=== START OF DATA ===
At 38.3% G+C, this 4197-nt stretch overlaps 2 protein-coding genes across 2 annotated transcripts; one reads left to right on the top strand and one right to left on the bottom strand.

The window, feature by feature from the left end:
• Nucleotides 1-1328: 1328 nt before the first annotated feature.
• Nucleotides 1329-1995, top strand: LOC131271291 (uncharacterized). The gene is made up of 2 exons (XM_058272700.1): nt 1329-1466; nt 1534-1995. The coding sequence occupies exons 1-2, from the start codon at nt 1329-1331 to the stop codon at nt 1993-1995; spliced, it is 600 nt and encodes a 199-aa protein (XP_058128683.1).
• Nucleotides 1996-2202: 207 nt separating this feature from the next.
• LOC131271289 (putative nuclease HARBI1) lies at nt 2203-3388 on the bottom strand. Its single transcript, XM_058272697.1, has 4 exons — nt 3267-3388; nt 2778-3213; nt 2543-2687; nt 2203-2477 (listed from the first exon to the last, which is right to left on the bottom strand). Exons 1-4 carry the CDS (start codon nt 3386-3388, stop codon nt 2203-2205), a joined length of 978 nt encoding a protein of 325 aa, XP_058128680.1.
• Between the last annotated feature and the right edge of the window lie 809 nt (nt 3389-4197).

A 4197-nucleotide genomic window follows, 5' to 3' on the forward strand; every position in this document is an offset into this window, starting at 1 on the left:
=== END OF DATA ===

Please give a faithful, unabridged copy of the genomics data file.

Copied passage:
At 38.3% G+C, this 4197-nt stretch overlaps 2 protein-coding genes across 2 annotated transcripts; one reads left to right on the top strand and one right to left on the bottom strand.

The window, feature by feature from the left end:
• Nucleotides 1-1328: 1328 nt before the first annotated feature.
• Nucleotides 1329-1995, top strand: LOC131271291 (uncharacterized). The gene is made up of 2 exons (XM_058272700.1): nt 1329-1466; nt 1534-1995. The coding sequence occupies exons 1-2, from the start codon at nt 1329-1331 to the stop codon at nt 1993-1995; spliced, it is 600 nt and encodes a 199-aa protein (XP_058128683.1).
• Nucleotides 1996-2202: 207 nt separating this feature from the next.
• LOC131271289 (putative nuclease HARBI1) lies at nt 2203-3388 on the bottom strand. Its single transcript, XM_058272697.1, has 4 exons — nt 3267-3388; nt 2778-3213; nt 2543-2687; nt 2203-2477 (listed from the first exon to the last, which is right to left on the bottom strand). Exons 1-4 carry the CDS (start codon nt 3386-3388, stop codon nt 2203-2205), a joined length of 978 nt encoding a protein of 325 aa, XP_058128680.1.
• Between the last annotated feature and the right edge of the window lie 809 nt (nt 3389-4197).

A 4197-nucleotide genomic window follows, 5' to 3' on the forward strand; every position in this document is an offset into this window, starting at 1 on the left: